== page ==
With a little over a month of offseason left to go, now is the perfect time to dive into a few of the Lakers’ most memorable playoff moments. However, the goal here isn’t just to remember these moments, it is to remember the moments leading up to THE moment that overshadowed everything in that game, and sometimes the entire series. So let’s travel back in time history and recontextualize some of our favorite Lakers memories in order to fully appreciate their awesomeness.
In the first entry of this series, we talked about what happened before and after Derek Fisher’s 0.4 game-winner against the Spurs in the 2004 NBA Playoffs. Now, let’s jump into Game 4 of the 2002 Western Conference Finals between the Lakers and Kings — a game that turned on a mounting comeback followed by fireworks, and later, controversy.
Good things come in threes
This 2001-02 season saw the Lakers pursuing a three-peat as they tried to become the second NBA franchise to do so in the past decade after Michael Jordan’s Bulls did it twice between 1991-93 and 1996-98. Although a Lakers victory at the end of the 2002 NBA Playoffs would have created a new normal in the league of three-peats, the occurrence over the league’s history is much more uncommon than it may have seemed in that era.
The San Antonio Spurs never did it. No LeBron James-led team has done it. The Golden State Warriors haven’t done it. In fact, other than the Lakers and Bulls, the only other franchise to do it is the Boston Celtics, who won eight championships in a row from 1959-66 when there were like — I don’t know — three teams in the league?*
*This is barely an exaggeration. There were eight teams in the entire league during the course of that Celtics run.
But if Shaquille O’Neal, Kobe Bryant, and Phil Jackson (yet again) were to cement their legacies amongst those Bulls and Celtics teams, they would have to go through the same road block they had to go through in both of the 2000 and 2001 NBA Playoffs while winning their first two championships.
The Sacramento Kings.
In a deep, deep hole
After meeting in the first round of the 2000 playoffs, and then the 2001 Western Conference semi-finals, the Lakers and Kings took their budding rivalry to the natural next step in the 2002 Western Conference Finals.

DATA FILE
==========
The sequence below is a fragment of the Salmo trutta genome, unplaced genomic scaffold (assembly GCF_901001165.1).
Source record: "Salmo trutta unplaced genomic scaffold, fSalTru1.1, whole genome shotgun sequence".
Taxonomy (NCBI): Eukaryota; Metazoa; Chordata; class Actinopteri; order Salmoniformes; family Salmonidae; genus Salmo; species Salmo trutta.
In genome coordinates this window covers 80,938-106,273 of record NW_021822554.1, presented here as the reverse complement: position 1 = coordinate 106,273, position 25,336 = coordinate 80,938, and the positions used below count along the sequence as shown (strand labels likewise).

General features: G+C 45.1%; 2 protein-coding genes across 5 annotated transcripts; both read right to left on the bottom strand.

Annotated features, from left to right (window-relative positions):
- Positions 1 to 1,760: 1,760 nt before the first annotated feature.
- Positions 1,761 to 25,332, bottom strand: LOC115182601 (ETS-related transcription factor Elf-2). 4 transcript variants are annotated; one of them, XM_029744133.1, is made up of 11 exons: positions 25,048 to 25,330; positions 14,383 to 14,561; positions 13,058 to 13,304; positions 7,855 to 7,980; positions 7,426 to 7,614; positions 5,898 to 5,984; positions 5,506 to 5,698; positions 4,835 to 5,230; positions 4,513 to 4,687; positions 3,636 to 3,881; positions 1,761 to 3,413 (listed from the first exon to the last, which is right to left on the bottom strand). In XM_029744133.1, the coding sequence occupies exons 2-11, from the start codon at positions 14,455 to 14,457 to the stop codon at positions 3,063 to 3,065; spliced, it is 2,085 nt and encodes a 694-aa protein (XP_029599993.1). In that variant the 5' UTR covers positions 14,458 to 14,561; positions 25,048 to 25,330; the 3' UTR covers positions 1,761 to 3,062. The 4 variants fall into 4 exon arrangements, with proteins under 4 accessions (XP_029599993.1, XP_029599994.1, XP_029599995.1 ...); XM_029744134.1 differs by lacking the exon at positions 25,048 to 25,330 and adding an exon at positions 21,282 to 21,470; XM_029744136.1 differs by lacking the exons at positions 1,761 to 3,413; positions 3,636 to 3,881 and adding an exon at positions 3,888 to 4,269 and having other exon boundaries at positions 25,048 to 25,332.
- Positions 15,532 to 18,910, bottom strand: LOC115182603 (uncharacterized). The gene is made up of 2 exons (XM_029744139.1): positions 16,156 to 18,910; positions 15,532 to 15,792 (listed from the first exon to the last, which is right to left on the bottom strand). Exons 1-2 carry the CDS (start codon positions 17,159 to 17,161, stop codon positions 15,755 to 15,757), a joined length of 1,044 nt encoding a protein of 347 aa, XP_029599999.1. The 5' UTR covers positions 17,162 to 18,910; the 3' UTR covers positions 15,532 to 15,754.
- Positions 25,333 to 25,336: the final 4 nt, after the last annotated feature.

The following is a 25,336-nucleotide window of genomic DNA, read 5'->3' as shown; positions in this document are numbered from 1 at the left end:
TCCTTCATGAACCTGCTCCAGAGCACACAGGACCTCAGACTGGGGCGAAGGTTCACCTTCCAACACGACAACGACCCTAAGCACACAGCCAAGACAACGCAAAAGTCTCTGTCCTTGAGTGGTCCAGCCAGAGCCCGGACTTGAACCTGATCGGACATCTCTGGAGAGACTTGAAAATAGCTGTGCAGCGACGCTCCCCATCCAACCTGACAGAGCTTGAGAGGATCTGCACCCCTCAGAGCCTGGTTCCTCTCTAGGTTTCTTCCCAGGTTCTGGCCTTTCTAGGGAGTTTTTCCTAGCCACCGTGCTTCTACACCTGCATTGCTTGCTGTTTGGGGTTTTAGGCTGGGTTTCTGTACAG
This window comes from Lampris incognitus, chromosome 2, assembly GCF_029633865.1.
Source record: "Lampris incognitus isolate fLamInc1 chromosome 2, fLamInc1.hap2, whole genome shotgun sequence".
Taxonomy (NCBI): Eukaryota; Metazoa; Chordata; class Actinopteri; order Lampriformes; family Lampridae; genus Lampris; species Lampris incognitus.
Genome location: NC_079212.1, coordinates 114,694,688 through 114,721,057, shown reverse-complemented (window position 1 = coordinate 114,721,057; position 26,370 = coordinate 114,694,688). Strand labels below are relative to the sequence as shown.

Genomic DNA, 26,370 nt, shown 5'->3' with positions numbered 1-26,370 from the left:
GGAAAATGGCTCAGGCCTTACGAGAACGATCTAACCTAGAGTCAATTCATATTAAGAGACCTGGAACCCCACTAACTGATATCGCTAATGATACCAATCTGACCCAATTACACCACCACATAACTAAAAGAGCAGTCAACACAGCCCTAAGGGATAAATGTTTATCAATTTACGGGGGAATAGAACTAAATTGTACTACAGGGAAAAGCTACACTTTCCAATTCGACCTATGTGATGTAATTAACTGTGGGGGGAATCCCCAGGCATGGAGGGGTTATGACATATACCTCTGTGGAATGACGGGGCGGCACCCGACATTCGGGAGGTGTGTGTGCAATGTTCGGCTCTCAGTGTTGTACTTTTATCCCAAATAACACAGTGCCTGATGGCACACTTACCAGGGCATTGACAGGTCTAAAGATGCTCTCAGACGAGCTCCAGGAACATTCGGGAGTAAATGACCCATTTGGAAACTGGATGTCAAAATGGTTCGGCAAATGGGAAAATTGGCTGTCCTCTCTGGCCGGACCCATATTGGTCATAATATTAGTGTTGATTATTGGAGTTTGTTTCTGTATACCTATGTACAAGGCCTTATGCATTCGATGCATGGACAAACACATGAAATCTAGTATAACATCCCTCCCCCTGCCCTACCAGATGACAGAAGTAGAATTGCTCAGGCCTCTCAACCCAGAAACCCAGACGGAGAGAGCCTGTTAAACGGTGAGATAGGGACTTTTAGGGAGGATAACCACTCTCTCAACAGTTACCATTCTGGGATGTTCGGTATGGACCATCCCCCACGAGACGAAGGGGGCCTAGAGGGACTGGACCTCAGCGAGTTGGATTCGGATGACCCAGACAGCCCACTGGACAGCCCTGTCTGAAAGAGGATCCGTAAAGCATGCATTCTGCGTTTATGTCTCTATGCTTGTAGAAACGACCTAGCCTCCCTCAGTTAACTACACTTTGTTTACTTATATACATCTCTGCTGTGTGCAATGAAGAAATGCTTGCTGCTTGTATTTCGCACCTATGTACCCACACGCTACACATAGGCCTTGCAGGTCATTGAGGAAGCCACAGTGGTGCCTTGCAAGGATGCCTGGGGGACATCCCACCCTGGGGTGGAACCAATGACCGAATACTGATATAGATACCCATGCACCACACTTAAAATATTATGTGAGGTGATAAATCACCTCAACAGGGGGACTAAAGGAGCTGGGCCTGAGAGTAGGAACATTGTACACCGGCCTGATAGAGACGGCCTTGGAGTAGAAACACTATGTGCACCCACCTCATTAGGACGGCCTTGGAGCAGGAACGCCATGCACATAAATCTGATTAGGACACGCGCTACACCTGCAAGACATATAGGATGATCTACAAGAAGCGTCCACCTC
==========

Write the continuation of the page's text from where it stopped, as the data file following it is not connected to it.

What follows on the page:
The first-seeded Kings owned home-court advantage in the series over the third-seeded Lakers, but the Lakers stole that advantage away to open the series. Winning Game 1 marked their 12th straight road playoff win as a franchise, but that — as a lot of events within this series — did not last long.
The Kings took Game 2 before pummeling the Lakers in Los Angeles’ Game 3; they held a 75-52 lead heading into the 4th quarter before an OG Laker fake comeback cut the deficit to a baker’s dozen by the game’s end.
As Game 4 got going, it seemed like the Lakers were about to lose their chance at a third straight title, going down 40-20 in just the 1st-quarter, inciting boos from the home crowd at Staples.
Mike Bibby led the way for the Kings in that opening quarter, drilling five different mid-range jumpers off of screens, leaving Kobe Bryant and Derek Fisher with no answer for the man who would later go viral for pumping a lot of iron. The Lakers didn’t couldn’t muster a potent response on the other end either as the entire team, aside from Shaquille O’Neal (4-7 FG), shot terribly from the field (4-20 FG).
In the middle of the action, it was indicated by the broadcast team that Chris Webber said something before the game about the Lakers now seeming “human” in their eyes and that “they don’t look at them anymore like superheroes” after meeting them in the playoffs twice before.
While they may have seemed merely mortal to begin the game, their powers seemed to be returning as they neared halftime.
The Lakers went on a 16-6 run towards the end of the 2nd quarter, with the score ending at 65-48 with just a few seconds before the teams were to head to the locker rooms. But with 4.6 seconds left, the Lakers decided they weren’t done.
To cap off the run that turned a probable blowout into a competitive contest, the Lakers got some help from one of the unlikeliest candidates in Samaki Walker.
Walker had not attempted a 3-pointer for the Lakers that season and had only attempted five total in the five seasons of his career up to that point. But at this moment, he cashed in a near half-court three that would end up being much more important than any of us could have imagined in the moment. At half, the Lakers were down 65-51.